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Review: Oovina

Read the recent restaurant review from one of the finalists in our Food and Drink critic competition


On a desolate stretch of Ninth Avenue, Oovina garners a lot of attention. The cobalt neon framing the restaurant's glass facade showcases a thatch of white-washed ivy garland that festoons the ceiling, creating an impression much more impactful than the square footage of the tiny restaurant itself. But what Oovina lacks in subtlety, it strives to make up for in flavor. In many cases it succeeds, with its Guatemalan-inspired tapas menu from chef Giovanni Morales of the beloved Market Cafe.

Oovina derives its name from a complicated flowchart of oenophilic references and phonetic Spanish, and the menu follows suit. Cooked simply, the food is aggressively seasoned, perhaps to a fault, but never apologetically...and never with gluten. Gnocchi are crafted from cassava, corn and rice are prominent in Latin cuisine, so the concession (which will appeal to many) does not seem forced. Garlic and chilis prevail, with many dishes cooked in wine to complement the diverse list of global varietals. Standouts include sauteed artichokes in a pungent kale pesto and bountifully messy pulled chicken tacos, but the best dish of the night came from Morales' aunt's recipe: a fruity roasted plantain, stuffed with a sweet cinnamon black bean puree in a syrupy rum caramel.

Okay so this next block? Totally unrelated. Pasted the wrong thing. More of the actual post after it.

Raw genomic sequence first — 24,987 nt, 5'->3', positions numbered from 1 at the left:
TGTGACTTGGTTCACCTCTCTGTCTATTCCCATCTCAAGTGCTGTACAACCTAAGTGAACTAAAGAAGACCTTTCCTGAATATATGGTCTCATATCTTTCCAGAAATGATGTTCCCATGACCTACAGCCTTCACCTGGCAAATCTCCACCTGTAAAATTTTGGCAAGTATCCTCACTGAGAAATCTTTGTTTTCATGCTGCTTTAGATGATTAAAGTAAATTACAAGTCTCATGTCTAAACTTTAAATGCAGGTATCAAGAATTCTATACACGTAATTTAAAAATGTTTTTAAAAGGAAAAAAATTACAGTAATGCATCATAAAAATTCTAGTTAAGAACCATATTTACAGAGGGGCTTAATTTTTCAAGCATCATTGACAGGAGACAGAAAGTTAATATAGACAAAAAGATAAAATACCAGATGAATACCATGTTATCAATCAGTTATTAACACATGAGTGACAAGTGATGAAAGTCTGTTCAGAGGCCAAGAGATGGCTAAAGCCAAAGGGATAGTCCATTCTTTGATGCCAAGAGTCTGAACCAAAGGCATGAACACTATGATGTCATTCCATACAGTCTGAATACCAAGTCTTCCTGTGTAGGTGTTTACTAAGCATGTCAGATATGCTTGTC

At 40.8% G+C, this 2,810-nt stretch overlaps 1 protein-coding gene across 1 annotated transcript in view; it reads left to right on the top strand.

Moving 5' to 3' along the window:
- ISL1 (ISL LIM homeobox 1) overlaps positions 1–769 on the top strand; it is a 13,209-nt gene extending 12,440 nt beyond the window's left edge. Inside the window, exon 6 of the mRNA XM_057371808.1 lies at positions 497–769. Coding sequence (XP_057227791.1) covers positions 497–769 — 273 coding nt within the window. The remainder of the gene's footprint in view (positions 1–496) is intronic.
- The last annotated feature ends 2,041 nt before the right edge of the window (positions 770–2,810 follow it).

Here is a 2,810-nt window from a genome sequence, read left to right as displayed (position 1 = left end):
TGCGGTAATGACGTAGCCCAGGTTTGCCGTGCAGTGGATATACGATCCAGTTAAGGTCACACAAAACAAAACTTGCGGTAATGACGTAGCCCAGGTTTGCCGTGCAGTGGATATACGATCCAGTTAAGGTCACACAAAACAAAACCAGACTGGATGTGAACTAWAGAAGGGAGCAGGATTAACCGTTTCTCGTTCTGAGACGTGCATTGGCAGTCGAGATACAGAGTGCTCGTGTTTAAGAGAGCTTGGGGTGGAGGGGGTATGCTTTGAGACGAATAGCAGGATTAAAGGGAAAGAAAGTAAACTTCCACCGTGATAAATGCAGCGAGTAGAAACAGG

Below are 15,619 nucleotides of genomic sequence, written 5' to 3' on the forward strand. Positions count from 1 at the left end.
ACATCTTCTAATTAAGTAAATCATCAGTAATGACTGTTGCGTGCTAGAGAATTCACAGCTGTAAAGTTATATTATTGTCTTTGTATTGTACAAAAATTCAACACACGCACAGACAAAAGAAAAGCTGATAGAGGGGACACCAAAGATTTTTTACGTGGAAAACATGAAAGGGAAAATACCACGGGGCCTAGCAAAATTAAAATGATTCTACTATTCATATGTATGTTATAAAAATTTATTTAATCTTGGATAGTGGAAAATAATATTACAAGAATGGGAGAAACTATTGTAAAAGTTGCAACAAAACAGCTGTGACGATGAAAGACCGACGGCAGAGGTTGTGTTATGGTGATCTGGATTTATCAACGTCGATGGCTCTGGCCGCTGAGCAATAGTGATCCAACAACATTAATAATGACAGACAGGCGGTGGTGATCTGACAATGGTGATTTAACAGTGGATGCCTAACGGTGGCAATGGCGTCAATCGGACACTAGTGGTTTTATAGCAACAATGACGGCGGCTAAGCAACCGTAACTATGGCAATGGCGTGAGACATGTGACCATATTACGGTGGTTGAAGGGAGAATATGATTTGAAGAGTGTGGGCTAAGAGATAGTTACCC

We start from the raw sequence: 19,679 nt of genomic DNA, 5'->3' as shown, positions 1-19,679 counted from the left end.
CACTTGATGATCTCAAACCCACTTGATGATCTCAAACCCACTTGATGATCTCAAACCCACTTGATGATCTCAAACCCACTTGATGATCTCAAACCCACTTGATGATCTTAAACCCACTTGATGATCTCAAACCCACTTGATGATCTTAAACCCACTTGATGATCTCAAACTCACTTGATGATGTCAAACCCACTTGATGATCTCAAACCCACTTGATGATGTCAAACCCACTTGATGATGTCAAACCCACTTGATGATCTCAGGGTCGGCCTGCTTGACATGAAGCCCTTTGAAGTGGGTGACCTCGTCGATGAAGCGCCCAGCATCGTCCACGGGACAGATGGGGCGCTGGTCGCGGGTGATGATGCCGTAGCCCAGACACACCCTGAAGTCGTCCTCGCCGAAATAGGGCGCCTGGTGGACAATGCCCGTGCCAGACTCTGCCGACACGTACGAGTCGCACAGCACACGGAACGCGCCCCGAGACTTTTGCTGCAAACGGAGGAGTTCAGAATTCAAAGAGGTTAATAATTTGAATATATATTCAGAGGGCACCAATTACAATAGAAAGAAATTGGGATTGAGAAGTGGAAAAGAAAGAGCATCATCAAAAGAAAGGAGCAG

By Deborah Fenker

A native of Portland, Oregon, Deborah Fenker lives in Chelsea, works as a professional model, scribes Follow the Chef and loves dining out anywhere…as long as it is delicious.

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